He said this, in turn, attracts foreign investment, as well as domestic entrepreneurs, who see Namibia as a land of opportunity, a conducive environment to establish and expand their businesses.
The Minister of Mines and Energy Tom Alweendo, who is heading the policymaking in the sector, has also supported the liberalisation of the sector, saying the goal is to increase access to electricity.
Alweendo also acknowledged the country’s electrification backlog.
“With a present electricity rate of 72% in urban areas but merely 35% in rural parts of our country, we still have a way ahead of us to reach universal access in Namibia by 2040,” he stated.
He explained that the country’s vast natural resources for renewable energy generation will be key in providing not only Namibia but also other Southern African countries with reliable, affordable and environmentally sound electricity.
Alweendo assured that it is his ministry’s mission to develop policies and legislation that unlock the electricity industry’s potential ensuring the smooth operation of the system.
The Minister said liberalisation and cross-border expansion of the country’s power market will pave the way for a greater share of decentralised renewable energy in our mix.
Locally, the MSB allows certain electricity consumers and Independent Power Producers to transact with each other directly for the supply of a certain portion of their electricity requirements.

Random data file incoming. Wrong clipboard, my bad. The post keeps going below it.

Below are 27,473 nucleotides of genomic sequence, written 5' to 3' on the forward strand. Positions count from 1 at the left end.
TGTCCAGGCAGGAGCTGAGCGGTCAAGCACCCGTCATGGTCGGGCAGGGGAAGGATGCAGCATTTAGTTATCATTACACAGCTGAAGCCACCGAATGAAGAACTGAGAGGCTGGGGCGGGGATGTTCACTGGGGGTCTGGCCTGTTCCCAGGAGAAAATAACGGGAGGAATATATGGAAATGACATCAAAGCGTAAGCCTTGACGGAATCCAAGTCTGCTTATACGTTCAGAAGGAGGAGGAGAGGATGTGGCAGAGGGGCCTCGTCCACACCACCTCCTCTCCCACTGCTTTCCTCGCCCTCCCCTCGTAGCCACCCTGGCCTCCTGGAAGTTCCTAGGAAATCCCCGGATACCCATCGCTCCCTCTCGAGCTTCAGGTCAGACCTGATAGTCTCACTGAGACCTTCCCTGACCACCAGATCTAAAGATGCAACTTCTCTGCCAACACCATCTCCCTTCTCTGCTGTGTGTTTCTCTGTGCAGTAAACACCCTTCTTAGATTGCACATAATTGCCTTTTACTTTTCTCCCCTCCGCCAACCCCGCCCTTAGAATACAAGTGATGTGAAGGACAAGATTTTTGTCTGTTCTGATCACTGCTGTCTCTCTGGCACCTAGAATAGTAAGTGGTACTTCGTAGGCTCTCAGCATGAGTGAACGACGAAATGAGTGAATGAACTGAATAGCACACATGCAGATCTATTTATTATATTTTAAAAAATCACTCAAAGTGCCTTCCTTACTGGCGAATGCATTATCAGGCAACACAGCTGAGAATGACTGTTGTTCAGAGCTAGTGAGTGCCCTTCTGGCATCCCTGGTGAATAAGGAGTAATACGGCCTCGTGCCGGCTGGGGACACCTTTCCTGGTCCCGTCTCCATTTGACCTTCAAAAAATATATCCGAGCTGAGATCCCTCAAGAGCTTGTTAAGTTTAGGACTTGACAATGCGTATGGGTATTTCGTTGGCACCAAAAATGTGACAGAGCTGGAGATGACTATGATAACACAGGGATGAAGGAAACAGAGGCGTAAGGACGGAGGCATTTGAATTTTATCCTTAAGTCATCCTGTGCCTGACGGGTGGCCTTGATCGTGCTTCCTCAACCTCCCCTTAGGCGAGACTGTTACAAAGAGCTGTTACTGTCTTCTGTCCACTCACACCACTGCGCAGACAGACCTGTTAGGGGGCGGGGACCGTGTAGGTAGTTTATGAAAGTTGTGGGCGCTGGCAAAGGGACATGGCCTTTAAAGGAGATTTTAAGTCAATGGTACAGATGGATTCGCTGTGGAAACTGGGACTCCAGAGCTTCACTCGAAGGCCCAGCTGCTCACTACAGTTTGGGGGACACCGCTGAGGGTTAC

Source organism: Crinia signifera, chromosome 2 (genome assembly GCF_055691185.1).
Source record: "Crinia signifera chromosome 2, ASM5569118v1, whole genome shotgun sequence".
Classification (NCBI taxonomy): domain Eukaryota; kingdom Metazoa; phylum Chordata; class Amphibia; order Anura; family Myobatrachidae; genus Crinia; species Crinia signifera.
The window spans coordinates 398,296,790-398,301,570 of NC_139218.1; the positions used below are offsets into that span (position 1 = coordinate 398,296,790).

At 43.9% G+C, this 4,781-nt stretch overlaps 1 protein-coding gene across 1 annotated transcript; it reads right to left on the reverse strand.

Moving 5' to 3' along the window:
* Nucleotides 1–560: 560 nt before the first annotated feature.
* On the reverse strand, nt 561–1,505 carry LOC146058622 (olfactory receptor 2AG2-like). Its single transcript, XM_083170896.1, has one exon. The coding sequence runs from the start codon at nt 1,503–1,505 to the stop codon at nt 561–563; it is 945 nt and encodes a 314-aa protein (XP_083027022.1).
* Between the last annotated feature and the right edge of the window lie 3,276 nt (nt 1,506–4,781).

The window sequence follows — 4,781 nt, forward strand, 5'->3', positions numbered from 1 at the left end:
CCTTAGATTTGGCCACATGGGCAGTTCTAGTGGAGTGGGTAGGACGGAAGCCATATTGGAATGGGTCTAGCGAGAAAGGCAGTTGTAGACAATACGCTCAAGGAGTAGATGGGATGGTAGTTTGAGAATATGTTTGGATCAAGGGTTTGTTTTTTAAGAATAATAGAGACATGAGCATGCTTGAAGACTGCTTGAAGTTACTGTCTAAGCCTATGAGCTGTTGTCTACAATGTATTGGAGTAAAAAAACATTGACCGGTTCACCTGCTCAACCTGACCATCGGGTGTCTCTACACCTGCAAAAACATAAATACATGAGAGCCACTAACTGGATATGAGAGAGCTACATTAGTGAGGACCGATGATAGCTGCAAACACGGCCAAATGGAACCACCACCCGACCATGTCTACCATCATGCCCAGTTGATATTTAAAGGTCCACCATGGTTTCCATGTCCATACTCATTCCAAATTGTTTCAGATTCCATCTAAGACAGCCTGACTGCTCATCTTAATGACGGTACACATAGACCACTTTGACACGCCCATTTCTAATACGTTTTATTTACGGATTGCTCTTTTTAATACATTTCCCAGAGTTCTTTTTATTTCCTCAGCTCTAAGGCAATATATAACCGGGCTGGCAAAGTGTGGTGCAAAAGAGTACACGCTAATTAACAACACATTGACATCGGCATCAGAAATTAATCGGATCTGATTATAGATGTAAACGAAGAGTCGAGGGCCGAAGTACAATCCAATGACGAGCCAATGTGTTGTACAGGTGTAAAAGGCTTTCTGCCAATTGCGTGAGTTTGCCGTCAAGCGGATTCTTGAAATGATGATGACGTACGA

Under the MSB, all transmission-connected customers such as Regional Electricity Distributors (REDs), local authorities in non-REDs areas, mines, and large distribution-connected customers are allowed to buy a portion of their electricity from local IPPs.
At a cross-border level, the MSB also allows for IPPs to be set up in Namibia specifically for electricity export purposes.
So far there are 22 IPPs with a total of 162MW installed capacity and 70MW of Net Metering installations, who are already generating renewable energy through wind and solar in Namibia today.
This highlights a growth of 80% over the last five years.
The widened access to both the MSB and SAPP markets is expected to trigger even steeper growth. Email:

Nghiinomenwa-vali Erastus